Local prep star works to ‘raise his game’ for collegiate play
Cretin-Derham Hall’s Jashon Cornell garnered national attention from many of the best collegiate football programs in the nation as the 7th best defensive end in the country as well as the 3rd best defensive end in the Midwest, the best in the state of Minnesota, and ranking as the #33 recruit overall in the class of 2015.
He’s committed to Ohio State University. Since graduating from high school this past November, he’s enrolled in Ohio State’s offseason program and has been working with his new coaches to make the transition to playing football at the collegiate level.
Fortunately for Cornell, he has a valuable resource to his advantage. He’s a cherished recruit in one of the best football programs in the country.
“Anytime you’re taken into a program like that, you’re a precious commodity, and so he’s going to get the best treatment in terms of physical training, conditioning, coaching, and they’re going to take care of him academically,” said Mike Scanlan, head varsity football coach at Cretin-Derham Hall.
Even though Cornell has the benefits that come with training in Ohio State’s offseason program as well as their academic support, in addition to participating in the team’s spring practices he has adjustments to make in order to become a good college football player.
“It’s the speed of the game, obviously strength level, and those are the two areas where you have to improve quickly.” Said Larry Johnson, assistant head coach and defensive line coach at Ohio State University, in reference to Cornell.
“And that’s what he’ll face — getting stronger, the speed of the game, and the knowledge of the game. It’s just a different game here.”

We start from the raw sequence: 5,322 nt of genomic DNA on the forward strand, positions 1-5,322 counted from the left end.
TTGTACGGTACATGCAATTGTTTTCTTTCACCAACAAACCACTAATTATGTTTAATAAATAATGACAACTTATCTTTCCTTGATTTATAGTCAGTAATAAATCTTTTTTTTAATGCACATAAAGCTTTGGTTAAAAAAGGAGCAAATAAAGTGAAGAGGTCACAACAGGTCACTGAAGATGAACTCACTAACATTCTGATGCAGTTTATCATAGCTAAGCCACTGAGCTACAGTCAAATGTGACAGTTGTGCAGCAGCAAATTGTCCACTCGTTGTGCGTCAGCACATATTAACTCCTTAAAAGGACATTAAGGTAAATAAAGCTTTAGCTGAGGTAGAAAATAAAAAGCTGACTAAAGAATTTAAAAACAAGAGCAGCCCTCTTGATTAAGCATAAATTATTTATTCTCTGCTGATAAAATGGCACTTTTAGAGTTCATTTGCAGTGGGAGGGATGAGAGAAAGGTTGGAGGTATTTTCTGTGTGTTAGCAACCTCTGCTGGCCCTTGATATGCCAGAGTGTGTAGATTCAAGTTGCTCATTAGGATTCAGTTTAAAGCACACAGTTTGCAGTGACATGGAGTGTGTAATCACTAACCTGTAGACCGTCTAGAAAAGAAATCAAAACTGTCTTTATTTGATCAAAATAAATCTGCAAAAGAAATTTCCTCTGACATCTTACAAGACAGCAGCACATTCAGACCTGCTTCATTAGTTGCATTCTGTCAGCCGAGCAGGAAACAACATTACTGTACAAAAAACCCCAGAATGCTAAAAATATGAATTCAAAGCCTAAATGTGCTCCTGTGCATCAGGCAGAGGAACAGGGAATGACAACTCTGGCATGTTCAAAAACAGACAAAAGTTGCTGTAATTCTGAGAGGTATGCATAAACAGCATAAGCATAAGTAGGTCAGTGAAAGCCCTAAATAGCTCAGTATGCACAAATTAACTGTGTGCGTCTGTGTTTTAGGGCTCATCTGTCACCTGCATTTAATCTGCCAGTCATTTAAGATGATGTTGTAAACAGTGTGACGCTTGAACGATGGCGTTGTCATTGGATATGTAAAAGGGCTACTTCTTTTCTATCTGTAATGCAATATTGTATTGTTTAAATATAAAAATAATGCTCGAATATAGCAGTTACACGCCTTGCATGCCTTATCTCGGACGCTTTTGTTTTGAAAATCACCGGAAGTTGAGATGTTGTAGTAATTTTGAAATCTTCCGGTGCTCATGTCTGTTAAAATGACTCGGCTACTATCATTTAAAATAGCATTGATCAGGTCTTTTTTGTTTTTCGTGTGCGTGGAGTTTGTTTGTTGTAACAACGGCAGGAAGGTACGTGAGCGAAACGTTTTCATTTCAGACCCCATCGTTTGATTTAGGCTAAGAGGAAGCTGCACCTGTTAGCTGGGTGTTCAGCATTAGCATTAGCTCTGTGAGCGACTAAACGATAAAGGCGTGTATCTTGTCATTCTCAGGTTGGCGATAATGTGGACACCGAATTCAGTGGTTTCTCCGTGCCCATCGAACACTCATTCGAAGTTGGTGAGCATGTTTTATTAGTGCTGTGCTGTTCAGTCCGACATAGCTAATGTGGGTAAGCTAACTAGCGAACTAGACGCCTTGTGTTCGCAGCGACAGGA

Cornell has been working on improving in these mental aspects of the transition and credits the improvements he’s made in the spring to the older players on the team who have been supporting him through the process.
“All the older guys give me the heads up on how you do things and how things [are] supposed to go,” Cornell said. In addition to the mental support Cornell is receiving, he also says his teammates are helping him with the physical details such as technique and body control.
“Jashon was a really outstanding football player in high school, and he has to come with that same mindset to get it done here,” Johnson said, “because here there’s 10 guys like him…and so he’s gotta raise his game to be a good player.”
Scanlan also commented that competing against the other players at the next level will be difficult and perhaps “a challenge for him.” Cornell will be coming into Ohio State with three other defensive ends in his recruiting class along with six returning players in his position group.
However, Cornell feels that he responded to the level of competition “pretty well… At first it was really difficult for me to respond because I didn’t really understand how things were working,” Cornell said. “But as time went on I got better.”
Fortunately for Cornell, none of his coaches have voiced concern regarding his work ethic. When asked if it was something to be concerned about, Scanlan said, “Don’t you think it would have been exposed right now if it was an issue?”
As to Cornell’s future as a football player, Johnson said, “There’s nothing out of [his] control. He controls his destiny.”